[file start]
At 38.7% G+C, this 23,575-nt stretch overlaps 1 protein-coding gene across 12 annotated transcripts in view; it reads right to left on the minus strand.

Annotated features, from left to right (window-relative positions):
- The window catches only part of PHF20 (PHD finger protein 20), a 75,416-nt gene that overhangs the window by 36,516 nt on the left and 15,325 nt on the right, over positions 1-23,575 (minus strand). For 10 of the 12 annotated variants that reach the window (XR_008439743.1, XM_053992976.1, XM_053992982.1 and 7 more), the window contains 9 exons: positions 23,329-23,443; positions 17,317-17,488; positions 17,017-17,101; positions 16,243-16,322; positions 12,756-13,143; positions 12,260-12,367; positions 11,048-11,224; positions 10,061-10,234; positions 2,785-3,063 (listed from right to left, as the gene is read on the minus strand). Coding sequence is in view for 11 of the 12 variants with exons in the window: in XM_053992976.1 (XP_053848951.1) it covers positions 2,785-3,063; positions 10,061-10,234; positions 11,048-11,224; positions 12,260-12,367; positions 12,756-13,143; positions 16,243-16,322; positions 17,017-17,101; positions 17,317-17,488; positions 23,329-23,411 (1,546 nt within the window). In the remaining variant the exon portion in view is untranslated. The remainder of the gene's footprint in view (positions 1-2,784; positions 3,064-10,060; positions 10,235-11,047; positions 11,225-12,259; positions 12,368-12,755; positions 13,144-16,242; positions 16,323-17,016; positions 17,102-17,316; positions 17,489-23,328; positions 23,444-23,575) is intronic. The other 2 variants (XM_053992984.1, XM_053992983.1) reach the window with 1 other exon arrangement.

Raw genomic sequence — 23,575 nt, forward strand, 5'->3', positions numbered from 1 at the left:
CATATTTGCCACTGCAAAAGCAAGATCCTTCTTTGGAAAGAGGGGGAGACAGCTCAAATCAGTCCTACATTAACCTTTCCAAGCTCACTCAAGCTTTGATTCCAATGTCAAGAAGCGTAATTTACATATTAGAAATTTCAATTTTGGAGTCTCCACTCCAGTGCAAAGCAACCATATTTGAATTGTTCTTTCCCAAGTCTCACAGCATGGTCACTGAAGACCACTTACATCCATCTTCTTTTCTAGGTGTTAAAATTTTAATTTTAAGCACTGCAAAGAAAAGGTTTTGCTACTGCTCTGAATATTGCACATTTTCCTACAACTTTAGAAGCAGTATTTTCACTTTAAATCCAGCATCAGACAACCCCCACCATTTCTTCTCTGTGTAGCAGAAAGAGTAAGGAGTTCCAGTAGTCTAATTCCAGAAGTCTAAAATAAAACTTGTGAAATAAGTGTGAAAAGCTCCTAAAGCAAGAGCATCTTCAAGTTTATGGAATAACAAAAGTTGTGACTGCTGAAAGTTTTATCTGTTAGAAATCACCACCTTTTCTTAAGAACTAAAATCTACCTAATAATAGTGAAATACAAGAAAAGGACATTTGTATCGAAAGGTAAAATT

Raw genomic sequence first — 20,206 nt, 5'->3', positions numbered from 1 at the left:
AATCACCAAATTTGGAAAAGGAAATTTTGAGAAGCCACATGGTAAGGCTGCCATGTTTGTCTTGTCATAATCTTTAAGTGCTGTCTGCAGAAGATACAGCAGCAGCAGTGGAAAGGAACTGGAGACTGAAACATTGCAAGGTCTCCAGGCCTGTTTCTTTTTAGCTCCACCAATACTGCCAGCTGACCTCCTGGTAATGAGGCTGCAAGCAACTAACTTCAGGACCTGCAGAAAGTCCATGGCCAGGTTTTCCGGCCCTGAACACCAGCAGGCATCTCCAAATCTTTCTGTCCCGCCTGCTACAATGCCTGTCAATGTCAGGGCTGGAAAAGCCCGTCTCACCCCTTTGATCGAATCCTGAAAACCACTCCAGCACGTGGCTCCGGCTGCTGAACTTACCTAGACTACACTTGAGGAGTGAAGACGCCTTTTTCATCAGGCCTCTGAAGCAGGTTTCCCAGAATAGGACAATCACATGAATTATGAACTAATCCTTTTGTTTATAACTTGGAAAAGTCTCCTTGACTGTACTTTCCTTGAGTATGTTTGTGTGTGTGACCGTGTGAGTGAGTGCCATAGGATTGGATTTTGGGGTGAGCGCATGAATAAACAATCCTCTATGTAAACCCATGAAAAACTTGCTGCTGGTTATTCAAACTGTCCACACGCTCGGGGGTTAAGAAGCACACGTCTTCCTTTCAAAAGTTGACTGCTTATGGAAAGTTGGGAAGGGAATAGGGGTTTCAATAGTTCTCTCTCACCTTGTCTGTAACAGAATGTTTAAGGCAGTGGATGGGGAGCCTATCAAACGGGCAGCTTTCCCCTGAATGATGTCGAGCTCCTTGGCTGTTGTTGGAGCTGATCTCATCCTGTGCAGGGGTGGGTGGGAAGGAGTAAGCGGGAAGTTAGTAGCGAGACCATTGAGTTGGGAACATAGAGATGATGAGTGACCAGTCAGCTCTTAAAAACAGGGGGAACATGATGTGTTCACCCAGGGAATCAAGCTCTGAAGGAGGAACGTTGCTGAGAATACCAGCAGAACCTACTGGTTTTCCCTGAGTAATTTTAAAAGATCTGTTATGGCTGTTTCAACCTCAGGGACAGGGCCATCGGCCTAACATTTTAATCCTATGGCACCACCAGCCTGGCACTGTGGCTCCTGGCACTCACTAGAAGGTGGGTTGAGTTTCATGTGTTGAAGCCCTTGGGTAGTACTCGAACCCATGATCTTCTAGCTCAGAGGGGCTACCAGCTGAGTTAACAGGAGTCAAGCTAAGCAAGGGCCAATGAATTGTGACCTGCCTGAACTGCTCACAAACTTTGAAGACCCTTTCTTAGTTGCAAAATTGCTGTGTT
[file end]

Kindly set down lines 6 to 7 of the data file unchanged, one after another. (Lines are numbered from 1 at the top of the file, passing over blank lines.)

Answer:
Raw genomic sequence first — 20,206 nt, 5'->3', positions numbered from 1 at the left:
AATCACCAAATTTGGAAAAGGAAATTTTGAGAAGCCACATGGTAAGGCTGCCATGTTTGTCTTGTCATAATCTTTAAGTGCTGTCTGCAGAAGATACAGCAGCAGCAGTGGAAAGGAACTGGAGACTGAAACATTGCAAGGTCTCCAGGCCTGTTTCTTTTTAGCTCCACCAATACTGCCAGCTGACCTCCTGGTAATGAGGCTGCAAGCAACTAACTTCAGGACCTGCAGAAAGTCCATGGCCAGGTTTTCCGGCCCTGAACACCAGCAGGCATCTCCAAATCTTTCTGTCCCGCCTGCTACAATGCCTGTCAATGTCAGGGCTGGAAAAGCCCGTCTCACCCCTTTGATCGAATCCTGAAAACCACTCCAGCACGTGGCTCCGGCTGCTGAACTTACCTAGACTACACTTGAGGAGTGAAGACGCCTTTTTCATCAGGCCTCTGAAGCAGGTTTCCCAGAATAGGACAATCACATGAATTATGAACTAATCCTTTTGTTTATAACTTGGAAAAGTCTCCTTGACTGTACTTTCCTTGAGTATGTTTGTGTGTGTGACCGTGTGAGTGAGTGCCATAGGATTGGATTTTGGGGTGAGCGCATGAATAAACAATCCTCTATGTAAACCCATGAAAAACTTGCTGCTGGTTATTCAAACTGTCCACACGCTCGGGGGTTAAGAAGCACACGTCTTCCTTTCAAAAGTTGACTGCTTATGGAAAGTTGGGAAGGGAATAGGGGTTTCAATAGTTCTCTCTCACCTTGTCTGTAACAGAATGTTTAAGGCAGTGGATGGGGAGCCTATCAAACGGGCAGCTTTCCCCTGAATGATGTCGAGCTCCTTGGCTGTTGTTGGAGCTGATCTCATCCTGTGCAGGGGTGGGTGGGAAGGAGTAAGCGGGAAGTTAGTAGCGAGACCATTGAGTTGGGAACATAGAGATGATGAGTGACCAGTCAGCTCTTAAAAACAGGGGGAACATGATGTGTTCACCCAGGGAATCAAGCTCTGAAGGAGGAACGTTGCTGAGAATACCAGCAGAACCTACTGGTTTTCCCTGAGTAATTTTAAAAGATCTGTTATGGCTGTTTCAACCTCAGGGACAGGGCCATCGGCCTAACATTTTAATCCTATGGCACCACCAGCCTGGCACTGTGGCTCCTGGCACTCACTAGAAGGTGGGTTGAGTTTCATGTGTTGAAGCCCTTGGGTAGTACTCGAACCCATGATCTTCTAGCTCAGAGGGGCTACCAGCTGAGTTAACAGGAGTCAAGCTAAGCAAGGGCCAATGAATTGTGACCTGCCTGAACTGCTCACAAACTTTGAAGACCCTTTCTTAGTTGCAAAATTGCTGTGTT